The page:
Today, it’s personal. This isn’t about evidence-based therapy or psychological disorders – not this time. This will, however, come full circle to quality “Therapy That Works” though, so hang in there. Trust me on this one.
If you read the news, you have likely read about Sheryl Sandberg, Facebook’s Chief Operating Officer, and her recently published book, “Lean In,” a declaration that women need to become more assertive in the workplace and assume more leadership roles. She notes that for the past 30 years, despite earning more college degrees than men, women account for only 4% of CEOs in Fortune 500 companies. This number should definitely give us pause and I have a great deal of respect for Sheryl Sandberg and what she has accomplished, but I do believe her declaration only applies to those who are willing to “lean in” to that environment.
Sheryl Sandberg stated that too many smart, talented women become intimidated by work environments and their potential for leadership due to their aspirations of marriage, children, and family life. They therefore, instead of leaning in and achieving great things, lean back, essentially sacrificing career for personal goals.
I am not willing to lean in.
Leaning Back Toward Success
I admit it. I was always an overachiever. I graduated high school at 16, as the valedictorian of my class. I gained quite a bit of experience throughout college and graduate school and following my doctoral internship, in my mind, I was clearly ivy-league bound. I don’t think I was being arrogant. I think I was leaning in. I was being ambitious. I had an offer for a post-doctoral fellowship at one ivy-league University department, but was holding out for an interview with another. This interview was with a very impressive, internationally known female psychologist and her colleagues. I was young, newly married, and had a great deal of very specific experience in her area of expertise. The interview was going well, until…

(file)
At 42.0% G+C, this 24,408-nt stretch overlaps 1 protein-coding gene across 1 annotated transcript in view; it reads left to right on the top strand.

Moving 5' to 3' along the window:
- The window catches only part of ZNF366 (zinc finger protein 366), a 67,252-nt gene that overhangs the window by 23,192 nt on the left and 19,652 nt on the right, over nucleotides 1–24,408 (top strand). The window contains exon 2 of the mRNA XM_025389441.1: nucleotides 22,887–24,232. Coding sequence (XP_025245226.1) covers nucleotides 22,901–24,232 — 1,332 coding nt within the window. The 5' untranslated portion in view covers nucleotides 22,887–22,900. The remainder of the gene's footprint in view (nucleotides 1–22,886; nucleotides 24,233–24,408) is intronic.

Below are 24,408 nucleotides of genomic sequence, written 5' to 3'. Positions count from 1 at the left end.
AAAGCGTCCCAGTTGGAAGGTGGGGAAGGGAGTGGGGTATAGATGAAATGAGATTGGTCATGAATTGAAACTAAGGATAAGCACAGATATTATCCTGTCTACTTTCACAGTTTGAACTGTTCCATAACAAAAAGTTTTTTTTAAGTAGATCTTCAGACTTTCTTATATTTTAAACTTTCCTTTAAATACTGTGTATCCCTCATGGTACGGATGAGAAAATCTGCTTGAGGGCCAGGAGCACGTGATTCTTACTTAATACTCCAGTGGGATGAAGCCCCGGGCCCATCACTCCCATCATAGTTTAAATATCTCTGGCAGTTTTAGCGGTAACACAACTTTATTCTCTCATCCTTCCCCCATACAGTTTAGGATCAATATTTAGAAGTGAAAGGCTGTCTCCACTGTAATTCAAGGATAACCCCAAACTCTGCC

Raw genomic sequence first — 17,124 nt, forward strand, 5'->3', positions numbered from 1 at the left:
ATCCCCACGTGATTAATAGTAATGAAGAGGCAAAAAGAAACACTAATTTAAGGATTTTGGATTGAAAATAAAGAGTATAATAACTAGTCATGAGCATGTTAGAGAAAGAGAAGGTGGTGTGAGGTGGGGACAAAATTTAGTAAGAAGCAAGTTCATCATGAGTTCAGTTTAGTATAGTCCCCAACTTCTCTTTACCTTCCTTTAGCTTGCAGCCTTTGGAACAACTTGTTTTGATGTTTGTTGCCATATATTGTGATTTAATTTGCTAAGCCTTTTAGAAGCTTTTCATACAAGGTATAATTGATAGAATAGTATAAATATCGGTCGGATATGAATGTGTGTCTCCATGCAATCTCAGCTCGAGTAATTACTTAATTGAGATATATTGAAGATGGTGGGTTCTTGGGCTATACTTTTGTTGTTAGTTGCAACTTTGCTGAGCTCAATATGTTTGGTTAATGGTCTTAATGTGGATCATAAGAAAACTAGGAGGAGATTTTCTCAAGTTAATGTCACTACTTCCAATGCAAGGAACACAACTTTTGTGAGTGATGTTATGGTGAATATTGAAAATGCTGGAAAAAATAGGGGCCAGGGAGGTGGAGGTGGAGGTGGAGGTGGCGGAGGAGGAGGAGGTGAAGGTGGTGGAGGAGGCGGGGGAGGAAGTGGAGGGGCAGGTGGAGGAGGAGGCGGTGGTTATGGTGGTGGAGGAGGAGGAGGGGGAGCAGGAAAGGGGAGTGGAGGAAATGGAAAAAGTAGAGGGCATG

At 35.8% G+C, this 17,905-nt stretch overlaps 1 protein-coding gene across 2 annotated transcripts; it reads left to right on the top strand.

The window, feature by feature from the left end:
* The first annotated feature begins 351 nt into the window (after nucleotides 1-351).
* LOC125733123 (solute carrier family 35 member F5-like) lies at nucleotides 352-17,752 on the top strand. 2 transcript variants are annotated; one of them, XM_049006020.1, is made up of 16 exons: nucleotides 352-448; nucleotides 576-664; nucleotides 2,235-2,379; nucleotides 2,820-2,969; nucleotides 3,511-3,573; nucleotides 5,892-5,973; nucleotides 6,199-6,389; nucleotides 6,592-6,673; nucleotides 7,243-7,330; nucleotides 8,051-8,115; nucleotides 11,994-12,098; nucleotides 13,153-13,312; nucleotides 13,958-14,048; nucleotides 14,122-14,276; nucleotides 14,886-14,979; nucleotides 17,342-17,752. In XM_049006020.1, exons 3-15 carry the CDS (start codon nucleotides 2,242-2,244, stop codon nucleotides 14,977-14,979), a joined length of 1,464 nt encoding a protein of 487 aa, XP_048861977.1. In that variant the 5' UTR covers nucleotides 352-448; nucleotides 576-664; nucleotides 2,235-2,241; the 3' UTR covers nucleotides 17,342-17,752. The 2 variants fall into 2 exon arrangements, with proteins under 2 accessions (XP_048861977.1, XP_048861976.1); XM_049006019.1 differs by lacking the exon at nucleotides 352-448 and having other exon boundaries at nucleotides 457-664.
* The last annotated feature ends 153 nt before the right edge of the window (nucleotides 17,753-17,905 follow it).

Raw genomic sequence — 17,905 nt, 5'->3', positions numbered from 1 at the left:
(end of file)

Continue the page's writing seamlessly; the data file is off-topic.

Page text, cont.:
She noticed my wedding ring and asked if I planned to have children. (I know, she was not technically legally permitted to ask such a question, but she did.) I said, “yes,” to which she responded, “If you want to be successful in this career, you will need to hire a nanny to raise your children like I did. Are you prepared to do that?” After I picked my gaping jaw up off the floor, I told her, “No, no, I’m not. I think I can have it all. I can have a family and a meaningful career. ” (Don’t be too impressed. I think I said this out of naiveté, rather than confidence). She may as well have asked me to leave then. Our interests clearly did not “match.”
And, thank goodness, too. I leaned back, way back. I didn’t take the other ivy-league position either, which required weekend work. Truth is, I wanted to start a family, and I hold no shame for having decided that, nor should any other woman (or man, for that matter). I was not willing to lean in, not to 7-day workweeks, not to the politics of grant writing and University politics, not when I also wanted a family life. I leaned back.
This experience helped clarify my goals for me, at least for a few years, until I would be faced with an impressive job opportunity in Washington, DC that I would ultimately turn down, again, deciding to lean back.
You see, for me it’s about balance. The DC job would have been impressive, but seeing my children less than one hour per day would have been unacceptable to me.
Ultimately, it’s not about assertiveness, leaning in, OR leaning back; it’s about finding your skill set and what you enjoy, standing up and confidently contributing to the world on your own terms. And so I did. This time, I was going to do it my way. Truthfully, I really always had, but that’s a post for another blog on another day.